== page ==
Winter Saddlebag
 

Winter Saddlebag

15/01/2013 in General
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During the summer and winter months the things you must have in a saddle bag vary greatly.  For the summer the saddle bag is light, small, and simple: Hand pump, tire levers, tube, and an ID.  The winter saddle bag is very different because one thing is for sure, you do not want to be stranded out in the cold.  In addition to the summer equipment a chain tool, tire patch kit, spoke tool, chain lube, extra gel, and multi-tool are all musts.  Nothing like a chain binding on the final hour of a long ride that will make you nuts.

Here is my top 5 ride repairs:

1.) Tire delamination:  When your entire tire falls apart and you are 25 miles from home with the air temperature hovering around 15 degrees, the last thing you want is to wait an hour for somebody to come get you.

Serviced by:  A Gu and Chomps wrapper after stuffing all of the nutrition in my mouth and chasing it with a winter slushy it is time to go to work.  I first line the area with a neatly folded Chomps wrapper followed by the Gu wrapper centered over the tare.  Then pump up the tire to 75 psi or so (3/4 pressure) and ride very carefully home.

2.) Binding/Breaking chains:  During the winter months salt is abundant on the roads and it really dries out the chain and causes it to bind, wear excessively and ultimately break.  Salt also get kicked up and manages to get wedged in the chain rings or in the chain causing a skip.

If the chain starts routinely skipping during a ride I immediately change gears and sees if it goes away.  If it does not it I quickly lube the chain and see if the skipping goes away, if not it is time to start watching for when the chain skips and check out that link.  Usually you will find some debris lodged in the chain or that one of the outer plates of the chain are no longer on the pin.  This can be quickly serviced with a chain tool popping the pin back in or removing the link…both suck

3.) Multiple flats:  My favorite was when I was 35 miles into a 105 mile ride last year and I got a flat from some piece of road debris.  I got out the spare and put it on with pit stop precision and I start to pump it up and the tire is not pumping up.  I take the tube out and learn that the tube had been in the saddle bag to long. Unfortunately I did not have a patch kit so I tore the valve off the spare and put the spare in the tire, then I took the original tube and put the tube on the rim.  So when I put the tire on there were two tubes in the tire and the wheel rode like it was at 30 psi.  It really sucked but it got me home!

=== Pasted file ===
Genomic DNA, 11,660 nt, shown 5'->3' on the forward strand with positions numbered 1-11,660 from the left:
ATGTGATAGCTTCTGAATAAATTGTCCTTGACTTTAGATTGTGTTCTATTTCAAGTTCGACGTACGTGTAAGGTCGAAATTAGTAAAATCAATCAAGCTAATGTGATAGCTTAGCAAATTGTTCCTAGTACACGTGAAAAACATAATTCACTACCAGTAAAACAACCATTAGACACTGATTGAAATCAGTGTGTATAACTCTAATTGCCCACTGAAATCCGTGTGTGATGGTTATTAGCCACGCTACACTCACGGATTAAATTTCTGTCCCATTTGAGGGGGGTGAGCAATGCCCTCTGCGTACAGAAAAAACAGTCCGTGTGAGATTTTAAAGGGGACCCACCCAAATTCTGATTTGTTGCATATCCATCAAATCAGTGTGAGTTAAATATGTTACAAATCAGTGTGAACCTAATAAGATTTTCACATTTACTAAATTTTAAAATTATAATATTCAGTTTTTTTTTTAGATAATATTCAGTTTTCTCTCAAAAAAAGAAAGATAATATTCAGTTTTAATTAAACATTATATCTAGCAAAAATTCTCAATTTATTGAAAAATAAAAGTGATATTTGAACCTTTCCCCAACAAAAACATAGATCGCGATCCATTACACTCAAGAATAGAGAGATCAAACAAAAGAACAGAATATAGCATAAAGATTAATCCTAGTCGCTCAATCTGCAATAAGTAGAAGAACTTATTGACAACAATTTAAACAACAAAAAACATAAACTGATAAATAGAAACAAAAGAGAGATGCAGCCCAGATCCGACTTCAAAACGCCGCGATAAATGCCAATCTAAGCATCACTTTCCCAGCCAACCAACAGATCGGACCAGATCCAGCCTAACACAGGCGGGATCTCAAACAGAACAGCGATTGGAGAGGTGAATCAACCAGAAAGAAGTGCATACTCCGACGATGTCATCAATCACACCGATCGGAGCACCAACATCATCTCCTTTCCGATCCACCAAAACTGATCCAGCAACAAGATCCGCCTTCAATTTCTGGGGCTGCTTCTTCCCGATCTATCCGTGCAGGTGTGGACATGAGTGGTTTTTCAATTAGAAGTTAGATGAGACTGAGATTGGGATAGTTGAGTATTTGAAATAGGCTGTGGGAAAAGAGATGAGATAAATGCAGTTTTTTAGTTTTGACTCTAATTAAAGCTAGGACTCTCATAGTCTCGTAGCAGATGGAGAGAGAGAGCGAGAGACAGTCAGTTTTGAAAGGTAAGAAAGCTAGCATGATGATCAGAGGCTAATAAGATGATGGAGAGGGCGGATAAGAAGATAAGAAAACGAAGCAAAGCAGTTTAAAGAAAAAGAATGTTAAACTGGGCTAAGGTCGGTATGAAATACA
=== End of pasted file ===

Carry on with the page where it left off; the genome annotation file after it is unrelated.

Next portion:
4.) Broken cable:  Way back in the early days I had just turned around to head home to have a great tail wind and went to shift into the big ring.  The bike would just not shift, suddenly snap.  The cable broke and it was dragging on the road behind me.  Hmmm, this sucks.  So I got off my bike and learned that the set screw for the derailleur had come loose so when I was shifting I was pushing the front derailleur against the big ring.  I took my multi tool and got the derailleur realigned and then tied my derailleur cable to the top tube and learned that I actually had shifting by sliding the cable forward and back.  It was primitive but actually I ended up riding it for 2 or three ride like that because it worked.

5.) Broken rear derailleur:  Last winter I was hammering through the woods after a beautiful 2″ of snowfall.  The serene beauty of fresh fallen snow so fresh that there was not a single deer or any other animal.  I was dropping down into a creek bed when I clipped a stick that flung up and knocked my rear derailleur into the spokes.  The next 15 seconds that followed involved a lot of sliding, swearing, and confusion on what the heck just happened.  At this point I realized that going home was going to be nearly impossible without walking.  The rear derailleur was ripped in two.  I took out the chain tool and put the bike in the little ring in front and the little ring in the rear (38-12) and shortened the chain to ride fixie home.

Something to think about next time you are stranded, instead of who is going to come pick me up…how am I going to make this work!

Train Smart,

Andrew

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